This small cluster of historical markers tel the story of the Civil War in this section of Tennessee. One of the markers connote the birthplace of the only governor of the Confederate State of Tennessee. Another tells the story of a building that served as a hospital and the headquarters for the Army of Tennessee from Jan-July of 1863. This also serves as the start of the Tullahoma Campaign trail which includes markers that follow along the movements of soldiers during the Civil War.
Backstory and Context
Another point of interest located near this site is a small log cabin which can be seen from this cluster of markers. This cabin, known as the Ganoe-Bussel cabin, was purchased by the Ganoe family in 1898 and used by their descendants until 1975. The cabin itself likely predates its purchase as evidence by its general structure as well as the building practices used in its construction.This small one room home is likely the oldest building in all of Tullahoma.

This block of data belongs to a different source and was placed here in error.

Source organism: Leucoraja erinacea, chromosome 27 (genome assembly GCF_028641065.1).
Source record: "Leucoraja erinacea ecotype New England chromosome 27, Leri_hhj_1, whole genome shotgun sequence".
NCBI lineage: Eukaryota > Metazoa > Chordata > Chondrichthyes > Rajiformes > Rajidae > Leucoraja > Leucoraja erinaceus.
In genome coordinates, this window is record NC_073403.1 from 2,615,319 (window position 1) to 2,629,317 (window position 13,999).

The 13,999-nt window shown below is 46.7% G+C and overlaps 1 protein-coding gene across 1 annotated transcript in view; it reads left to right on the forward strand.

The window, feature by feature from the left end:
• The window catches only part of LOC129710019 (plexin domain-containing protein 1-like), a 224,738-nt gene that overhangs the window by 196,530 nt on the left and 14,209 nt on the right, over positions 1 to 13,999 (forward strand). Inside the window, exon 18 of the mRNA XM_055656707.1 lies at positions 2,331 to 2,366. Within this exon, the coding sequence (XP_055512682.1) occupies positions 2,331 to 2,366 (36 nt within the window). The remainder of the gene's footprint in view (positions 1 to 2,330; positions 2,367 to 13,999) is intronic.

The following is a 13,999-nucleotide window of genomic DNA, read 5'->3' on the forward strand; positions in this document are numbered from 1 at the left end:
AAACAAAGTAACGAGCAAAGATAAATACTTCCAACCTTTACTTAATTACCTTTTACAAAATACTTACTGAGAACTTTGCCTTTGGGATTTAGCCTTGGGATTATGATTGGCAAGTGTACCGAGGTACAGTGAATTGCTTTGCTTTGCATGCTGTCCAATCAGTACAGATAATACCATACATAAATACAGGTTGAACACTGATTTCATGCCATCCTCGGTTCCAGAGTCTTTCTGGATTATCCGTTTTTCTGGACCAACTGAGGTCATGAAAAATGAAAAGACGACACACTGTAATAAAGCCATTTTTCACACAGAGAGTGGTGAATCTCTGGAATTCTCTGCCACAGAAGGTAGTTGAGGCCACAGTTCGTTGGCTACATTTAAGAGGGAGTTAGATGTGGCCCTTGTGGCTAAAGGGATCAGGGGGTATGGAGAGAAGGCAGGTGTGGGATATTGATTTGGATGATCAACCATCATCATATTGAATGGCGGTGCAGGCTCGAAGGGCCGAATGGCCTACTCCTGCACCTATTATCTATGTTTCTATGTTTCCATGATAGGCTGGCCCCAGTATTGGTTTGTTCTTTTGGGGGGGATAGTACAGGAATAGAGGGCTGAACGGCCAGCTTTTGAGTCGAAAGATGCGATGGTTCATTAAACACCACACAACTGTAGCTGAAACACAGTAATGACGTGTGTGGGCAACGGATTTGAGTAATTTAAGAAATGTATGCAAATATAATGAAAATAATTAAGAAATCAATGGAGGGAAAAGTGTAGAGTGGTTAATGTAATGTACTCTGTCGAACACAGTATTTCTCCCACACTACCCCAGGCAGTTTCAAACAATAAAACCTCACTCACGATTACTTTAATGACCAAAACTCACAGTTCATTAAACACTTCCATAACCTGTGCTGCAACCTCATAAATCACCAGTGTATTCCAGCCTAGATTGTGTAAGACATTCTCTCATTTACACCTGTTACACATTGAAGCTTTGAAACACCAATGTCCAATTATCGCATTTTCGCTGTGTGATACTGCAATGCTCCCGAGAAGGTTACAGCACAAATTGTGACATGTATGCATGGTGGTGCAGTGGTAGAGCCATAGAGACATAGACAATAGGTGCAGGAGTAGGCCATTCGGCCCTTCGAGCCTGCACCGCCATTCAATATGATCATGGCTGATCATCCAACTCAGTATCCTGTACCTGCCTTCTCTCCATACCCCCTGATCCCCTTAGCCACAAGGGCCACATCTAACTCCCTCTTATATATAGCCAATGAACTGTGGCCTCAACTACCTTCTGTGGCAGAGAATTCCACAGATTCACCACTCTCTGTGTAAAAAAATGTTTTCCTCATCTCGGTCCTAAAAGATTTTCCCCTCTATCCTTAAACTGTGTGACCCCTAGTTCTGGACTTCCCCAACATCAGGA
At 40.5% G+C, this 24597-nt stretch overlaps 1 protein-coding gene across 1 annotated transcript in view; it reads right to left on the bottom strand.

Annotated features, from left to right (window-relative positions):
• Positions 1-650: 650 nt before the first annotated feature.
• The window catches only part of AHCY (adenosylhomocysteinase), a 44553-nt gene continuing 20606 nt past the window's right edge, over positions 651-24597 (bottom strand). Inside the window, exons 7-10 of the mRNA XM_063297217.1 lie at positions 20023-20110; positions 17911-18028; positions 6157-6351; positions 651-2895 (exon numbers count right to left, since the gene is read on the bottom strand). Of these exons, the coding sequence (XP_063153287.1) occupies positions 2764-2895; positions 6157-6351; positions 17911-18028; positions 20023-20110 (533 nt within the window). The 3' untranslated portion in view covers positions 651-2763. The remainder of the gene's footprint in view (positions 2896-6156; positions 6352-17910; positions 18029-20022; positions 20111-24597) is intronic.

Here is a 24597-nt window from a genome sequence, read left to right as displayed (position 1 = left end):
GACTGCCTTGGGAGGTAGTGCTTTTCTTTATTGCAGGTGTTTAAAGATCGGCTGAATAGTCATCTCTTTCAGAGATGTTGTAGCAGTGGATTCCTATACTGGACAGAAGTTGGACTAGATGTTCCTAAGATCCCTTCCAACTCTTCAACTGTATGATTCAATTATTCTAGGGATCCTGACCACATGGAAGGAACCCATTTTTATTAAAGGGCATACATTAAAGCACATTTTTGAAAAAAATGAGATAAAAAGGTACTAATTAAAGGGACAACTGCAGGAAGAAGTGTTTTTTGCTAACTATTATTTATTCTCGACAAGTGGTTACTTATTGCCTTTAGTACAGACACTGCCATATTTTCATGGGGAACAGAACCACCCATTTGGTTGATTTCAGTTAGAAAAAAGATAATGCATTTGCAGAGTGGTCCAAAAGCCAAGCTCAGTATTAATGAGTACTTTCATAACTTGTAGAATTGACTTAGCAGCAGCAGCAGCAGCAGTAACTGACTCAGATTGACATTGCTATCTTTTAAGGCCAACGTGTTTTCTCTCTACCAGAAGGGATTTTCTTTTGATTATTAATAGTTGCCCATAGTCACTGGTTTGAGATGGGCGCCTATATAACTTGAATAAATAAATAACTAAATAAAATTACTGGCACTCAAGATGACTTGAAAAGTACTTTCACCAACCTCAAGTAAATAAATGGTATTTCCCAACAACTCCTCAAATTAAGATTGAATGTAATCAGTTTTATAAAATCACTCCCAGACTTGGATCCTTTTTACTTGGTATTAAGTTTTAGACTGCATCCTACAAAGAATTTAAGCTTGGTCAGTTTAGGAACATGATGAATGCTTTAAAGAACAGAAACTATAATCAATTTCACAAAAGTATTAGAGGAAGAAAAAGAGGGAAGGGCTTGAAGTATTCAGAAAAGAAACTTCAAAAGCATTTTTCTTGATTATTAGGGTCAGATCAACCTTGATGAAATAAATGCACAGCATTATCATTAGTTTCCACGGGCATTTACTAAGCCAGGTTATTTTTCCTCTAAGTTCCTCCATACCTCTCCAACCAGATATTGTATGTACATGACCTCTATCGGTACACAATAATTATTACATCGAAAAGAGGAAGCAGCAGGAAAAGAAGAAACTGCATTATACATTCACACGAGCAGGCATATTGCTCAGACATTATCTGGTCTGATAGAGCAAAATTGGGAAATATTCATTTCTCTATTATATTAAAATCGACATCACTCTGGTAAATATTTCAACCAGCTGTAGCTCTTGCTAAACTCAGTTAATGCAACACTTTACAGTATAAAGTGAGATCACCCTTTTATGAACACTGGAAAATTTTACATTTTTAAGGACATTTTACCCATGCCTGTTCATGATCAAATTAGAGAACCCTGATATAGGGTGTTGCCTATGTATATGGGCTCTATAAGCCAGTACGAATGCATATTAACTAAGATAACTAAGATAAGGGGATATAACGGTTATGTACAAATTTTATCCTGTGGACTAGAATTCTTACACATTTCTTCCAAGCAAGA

These informational markers are the first in a series of markers that follow along the actual trail of the Tullahoma Campaign. The trail is sponsored by the Tennessee Backroads Heritage association.The "Tennessee Backroads Tullahoma Campaign Civil War Trail" brochure is free and available from the Tennessee Backroads office at 300 South Jackson Street. All sites are free and open to the public unless noted as private property.